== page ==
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Diluted hydrochloric acid oxidizes tin to $\ce{Sn^2+}$ ion:

$$\ce{Sn + HCl(aq) -> SnCl2(aq) + H2(g)}$$

Why is oxidation not complete? $\ce{Sn^4+}$ has closed shell and is more stable.

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    $\begingroup$ Neither Fe being dissolved in HCl form Fe^3+. Additionally, SnCl4 is a liquid with covalent bonds, there would not be Sn^4+. There is no shortcut for studying chemistry of elements. $\endgroup$
    – Poutnik
    Commented Sep 29, 2022 at 6:36
  • $\begingroup$ @ Poutnik. Anhydrous $\ce{SnCl4}$ is a liquid, and it is decomposed in water. But if produced by a redox reaction in aqueous solution, $\ce{Sn^{4+}}$ is hydrated, and its evaporation may produce hydrated compounds like $\ce{SnCl4·4H2O}$. $\endgroup$
    – Maurice
    Commented Sep 29, 2022 at 6:52
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    $\begingroup$ @Maurice There is no real M^4+(aq) ion in water, the field is too strong for that. Neither the famour Ce^4+ ( cerimetry ) is true Ce^4+(aq), being a dimer with bridges, not handy if oxo- or hydroxo- ones. // BTW, I have not said SnCl4(aq) remains in the same form as SnCl4(l). $\endgroup$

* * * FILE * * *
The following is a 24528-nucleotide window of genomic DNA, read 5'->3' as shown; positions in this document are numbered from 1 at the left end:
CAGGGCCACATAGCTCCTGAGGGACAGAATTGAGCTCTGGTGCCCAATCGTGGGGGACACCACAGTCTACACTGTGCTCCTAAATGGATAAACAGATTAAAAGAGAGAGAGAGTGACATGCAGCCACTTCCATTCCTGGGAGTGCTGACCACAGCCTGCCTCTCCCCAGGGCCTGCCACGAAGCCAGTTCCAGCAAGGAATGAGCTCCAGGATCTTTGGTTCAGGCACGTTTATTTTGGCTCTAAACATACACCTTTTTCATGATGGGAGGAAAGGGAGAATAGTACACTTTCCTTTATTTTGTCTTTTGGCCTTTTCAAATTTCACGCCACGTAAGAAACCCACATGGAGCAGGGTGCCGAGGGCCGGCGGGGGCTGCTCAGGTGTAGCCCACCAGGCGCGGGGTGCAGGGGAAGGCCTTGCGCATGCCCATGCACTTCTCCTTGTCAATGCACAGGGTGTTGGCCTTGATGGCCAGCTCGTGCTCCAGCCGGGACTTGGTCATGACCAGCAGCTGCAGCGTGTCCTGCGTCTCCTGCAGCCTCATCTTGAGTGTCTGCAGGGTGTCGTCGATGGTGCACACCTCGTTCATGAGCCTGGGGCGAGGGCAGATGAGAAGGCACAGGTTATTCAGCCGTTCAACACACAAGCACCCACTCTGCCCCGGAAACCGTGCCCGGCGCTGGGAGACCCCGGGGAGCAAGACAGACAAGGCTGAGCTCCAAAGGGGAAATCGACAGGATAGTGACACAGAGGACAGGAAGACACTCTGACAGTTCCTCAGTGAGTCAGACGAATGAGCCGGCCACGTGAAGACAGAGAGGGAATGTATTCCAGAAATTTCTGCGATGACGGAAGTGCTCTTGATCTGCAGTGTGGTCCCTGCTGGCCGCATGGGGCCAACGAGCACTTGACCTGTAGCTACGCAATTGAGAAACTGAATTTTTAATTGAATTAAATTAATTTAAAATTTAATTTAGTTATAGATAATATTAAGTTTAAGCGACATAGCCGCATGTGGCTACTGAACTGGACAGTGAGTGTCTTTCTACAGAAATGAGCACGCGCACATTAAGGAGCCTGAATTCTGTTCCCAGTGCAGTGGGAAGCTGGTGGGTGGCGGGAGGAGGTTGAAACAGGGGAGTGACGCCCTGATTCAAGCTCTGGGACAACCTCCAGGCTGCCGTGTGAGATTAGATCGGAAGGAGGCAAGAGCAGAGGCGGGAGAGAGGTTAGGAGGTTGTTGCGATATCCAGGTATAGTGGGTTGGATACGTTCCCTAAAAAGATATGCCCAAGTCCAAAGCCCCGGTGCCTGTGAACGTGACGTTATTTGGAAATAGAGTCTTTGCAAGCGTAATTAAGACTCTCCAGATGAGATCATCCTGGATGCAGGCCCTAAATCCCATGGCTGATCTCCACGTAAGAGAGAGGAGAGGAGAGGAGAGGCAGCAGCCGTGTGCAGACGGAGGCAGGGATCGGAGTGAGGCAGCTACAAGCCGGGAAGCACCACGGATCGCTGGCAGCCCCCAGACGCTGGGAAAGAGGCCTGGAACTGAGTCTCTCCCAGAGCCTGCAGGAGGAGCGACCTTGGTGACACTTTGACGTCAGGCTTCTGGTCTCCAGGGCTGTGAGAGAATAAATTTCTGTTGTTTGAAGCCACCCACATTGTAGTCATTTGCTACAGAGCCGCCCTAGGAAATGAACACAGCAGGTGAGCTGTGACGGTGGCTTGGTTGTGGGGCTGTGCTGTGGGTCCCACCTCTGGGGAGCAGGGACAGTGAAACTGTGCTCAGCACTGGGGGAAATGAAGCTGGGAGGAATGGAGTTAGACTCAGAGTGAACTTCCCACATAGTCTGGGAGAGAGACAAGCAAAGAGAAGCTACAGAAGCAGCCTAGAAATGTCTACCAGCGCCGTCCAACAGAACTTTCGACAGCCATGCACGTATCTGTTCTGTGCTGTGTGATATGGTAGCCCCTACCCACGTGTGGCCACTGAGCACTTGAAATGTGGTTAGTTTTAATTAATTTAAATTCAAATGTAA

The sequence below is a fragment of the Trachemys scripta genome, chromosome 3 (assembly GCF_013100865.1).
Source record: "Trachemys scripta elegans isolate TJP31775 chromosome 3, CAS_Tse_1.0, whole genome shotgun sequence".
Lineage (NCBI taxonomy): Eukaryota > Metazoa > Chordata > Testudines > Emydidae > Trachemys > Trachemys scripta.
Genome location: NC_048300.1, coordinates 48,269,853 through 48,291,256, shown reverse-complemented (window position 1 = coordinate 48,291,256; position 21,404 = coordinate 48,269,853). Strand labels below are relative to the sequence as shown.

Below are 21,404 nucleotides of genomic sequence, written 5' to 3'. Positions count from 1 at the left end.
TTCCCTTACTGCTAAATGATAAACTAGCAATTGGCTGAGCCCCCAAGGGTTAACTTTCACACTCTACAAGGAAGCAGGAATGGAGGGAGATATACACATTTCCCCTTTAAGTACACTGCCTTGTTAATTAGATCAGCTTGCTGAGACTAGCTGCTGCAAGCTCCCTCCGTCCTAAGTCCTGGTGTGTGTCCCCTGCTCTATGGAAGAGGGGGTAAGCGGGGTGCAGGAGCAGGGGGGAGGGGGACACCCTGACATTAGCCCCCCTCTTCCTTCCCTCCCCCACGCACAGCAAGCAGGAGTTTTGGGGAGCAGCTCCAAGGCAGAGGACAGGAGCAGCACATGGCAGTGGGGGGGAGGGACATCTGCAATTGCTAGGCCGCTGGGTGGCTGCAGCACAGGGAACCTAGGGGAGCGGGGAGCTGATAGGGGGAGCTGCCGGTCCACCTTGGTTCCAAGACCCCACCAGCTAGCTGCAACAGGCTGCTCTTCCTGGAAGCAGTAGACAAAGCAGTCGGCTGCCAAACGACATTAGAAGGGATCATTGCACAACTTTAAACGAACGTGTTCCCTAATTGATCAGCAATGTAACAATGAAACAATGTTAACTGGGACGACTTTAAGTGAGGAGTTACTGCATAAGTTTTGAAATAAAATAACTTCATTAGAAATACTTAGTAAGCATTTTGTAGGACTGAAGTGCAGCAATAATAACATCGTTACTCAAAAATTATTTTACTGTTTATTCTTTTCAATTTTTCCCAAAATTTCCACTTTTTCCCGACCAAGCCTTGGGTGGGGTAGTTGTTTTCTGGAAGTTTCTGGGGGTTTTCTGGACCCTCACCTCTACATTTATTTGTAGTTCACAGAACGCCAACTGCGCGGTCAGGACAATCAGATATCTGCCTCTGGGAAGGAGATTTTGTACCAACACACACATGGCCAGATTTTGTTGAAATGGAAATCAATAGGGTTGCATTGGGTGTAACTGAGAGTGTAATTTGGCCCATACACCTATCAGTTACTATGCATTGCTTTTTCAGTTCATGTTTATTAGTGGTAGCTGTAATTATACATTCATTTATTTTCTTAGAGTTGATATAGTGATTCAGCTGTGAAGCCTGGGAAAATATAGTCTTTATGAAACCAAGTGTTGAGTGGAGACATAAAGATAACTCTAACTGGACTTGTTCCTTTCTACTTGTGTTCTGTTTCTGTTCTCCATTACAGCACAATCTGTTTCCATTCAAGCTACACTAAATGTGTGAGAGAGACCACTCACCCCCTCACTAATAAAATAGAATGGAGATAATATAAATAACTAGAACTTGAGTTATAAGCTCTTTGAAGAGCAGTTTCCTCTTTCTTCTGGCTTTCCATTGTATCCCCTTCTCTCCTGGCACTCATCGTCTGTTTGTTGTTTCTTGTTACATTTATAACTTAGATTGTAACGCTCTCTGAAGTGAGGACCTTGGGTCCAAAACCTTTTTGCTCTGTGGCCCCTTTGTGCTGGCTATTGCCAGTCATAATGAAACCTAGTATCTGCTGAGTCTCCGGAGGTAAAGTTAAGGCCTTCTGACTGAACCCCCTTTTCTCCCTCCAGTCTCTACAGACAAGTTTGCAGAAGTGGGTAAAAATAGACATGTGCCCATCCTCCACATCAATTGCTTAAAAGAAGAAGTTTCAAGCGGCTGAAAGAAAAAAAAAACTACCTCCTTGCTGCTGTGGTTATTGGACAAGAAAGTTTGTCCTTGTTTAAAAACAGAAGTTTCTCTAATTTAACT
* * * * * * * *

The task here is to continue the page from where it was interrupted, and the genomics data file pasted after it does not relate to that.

– Poutnik
    Commented Sep 29, 2022 at 7:07

2 Answers 2

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Look at the standard electrode potentials here

The std electrode potential for Sn/Sn(II) is -0.14, the std electrode potential for 2H+/H2 is 0 (by definition) so the reaction of Sn + 2H+ to Sn(II) + H2 is energetically favourable.

The std electrode potential of Sn(II)/Sn(IV) is +0.15 so H+ going to H2 is not a strong enough oxidant to oxidise Sn(II) to Sn(IV).

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The reaction $\ce{Sn + HCl}$ produces $\ce{SnCl2}$ and $\ce{H2}$. If by chance or by accident some $\ce{SnCl4}$ or $\ce{Sn^{4+}}$ is present in solution, it will be reduced by the reaction : $\ce{Sn^{4+} + H2 -> Sn^{2+} + 2 H+}$.

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  • $\begingroup$ With such small differences in potentials there possibly are measurable amounts of oxidation to Sn(IV) but a see-saw reaction? $\endgroup$
    – jimchmst
    Commented Sep 30, 2022 at 17:12
  • $\begingroup$ If both concentrations of $\ce{Sn^{2+}}$ and $\ce{H+}$ are $1$ M, Nernst law states that the equilibrium concentration of $\ce{Sn^{4+}}$ is about $0.003$ M. It is small, but it may be considered as measurable. $\endgroup$
    – Maurice
    Commented Sep 30, 2022 at 19:43

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